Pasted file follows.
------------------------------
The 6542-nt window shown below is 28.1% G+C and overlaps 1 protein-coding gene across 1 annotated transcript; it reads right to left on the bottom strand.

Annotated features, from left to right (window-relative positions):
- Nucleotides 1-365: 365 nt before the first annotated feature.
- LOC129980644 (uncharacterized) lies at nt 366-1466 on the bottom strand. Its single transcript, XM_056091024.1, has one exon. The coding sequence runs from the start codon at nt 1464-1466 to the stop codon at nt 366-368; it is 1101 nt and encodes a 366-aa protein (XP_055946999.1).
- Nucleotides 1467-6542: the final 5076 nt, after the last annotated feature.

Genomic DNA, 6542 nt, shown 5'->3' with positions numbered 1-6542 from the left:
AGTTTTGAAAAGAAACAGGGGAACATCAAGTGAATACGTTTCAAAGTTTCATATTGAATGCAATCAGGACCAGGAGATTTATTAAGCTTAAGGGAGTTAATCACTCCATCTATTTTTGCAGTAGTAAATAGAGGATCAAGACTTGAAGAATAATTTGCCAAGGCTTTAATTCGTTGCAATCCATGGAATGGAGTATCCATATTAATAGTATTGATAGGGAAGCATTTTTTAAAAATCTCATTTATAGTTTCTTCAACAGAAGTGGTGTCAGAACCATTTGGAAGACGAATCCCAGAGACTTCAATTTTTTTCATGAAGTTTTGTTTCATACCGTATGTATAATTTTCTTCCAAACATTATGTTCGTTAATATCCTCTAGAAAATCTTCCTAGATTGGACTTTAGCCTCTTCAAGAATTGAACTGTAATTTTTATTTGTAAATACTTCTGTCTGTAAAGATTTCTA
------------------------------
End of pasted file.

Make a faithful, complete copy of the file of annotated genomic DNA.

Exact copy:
The 6542-nt window shown below is 28.1% G+C and overlaps 1 protein-coding gene across 1 annotated transcript; it reads right to left on the bottom strand.

Annotated features, from left to right (window-relative positions):
- Nucleotides 1-365: 365 nt before the first annotated feature.
- LOC129980644 (uncharacterized) lies at nt 366-1466 on the bottom strand. Its single transcript, XM_056091024.1, has one exon. The coding sequence runs from the start codon at nt 1464-1466 to the stop codon at nt 366-368; it is 1101 nt and encodes a 366-aa protein (XP_055946999.1).
- Nucleotides 1467-6542: the final 5076 nt, after the last annotated feature.

Genomic DNA, 6542 nt, shown 5'->3' with positions numbered 1-6542 from the left:
AGTTTTGAAAAGAAACAGGGGAACATCAAGTGAATACGTTTCAAAGTTTCATATTGAATGCAATCAGGACCAGGAGATTTATTAAGCTTAAGGGAGTTAATCACTCCATCTATTTTTGCAGTAGTAAATAGAGGATCAAGACTTGAAGAATAATTTGCCAAGGCTTTAATTCGTTGCAATCCATGGAATGGAGTATCCATATTAATAGTATTGATAGGGAAGCATTTTTTAAAAATCTCATTTATAGTTTCTTCAACAGAAGTGGTGTCAGAACCATTTGGAAGACGAATCCCAGAGACTTCAATTTTTTTCATGAAGTTTTGTTTCATACCGTATGTATAATTTTCTTCCAAACATTATGTTCGTTAATATCCTCTAGAAAATCTTCCTAGATTGGACTTTAGCCTCTTCAAGAATTGAACTGTAATTTTTATTTGTAAATACTTCTGTCTGTAAAGATTTCTA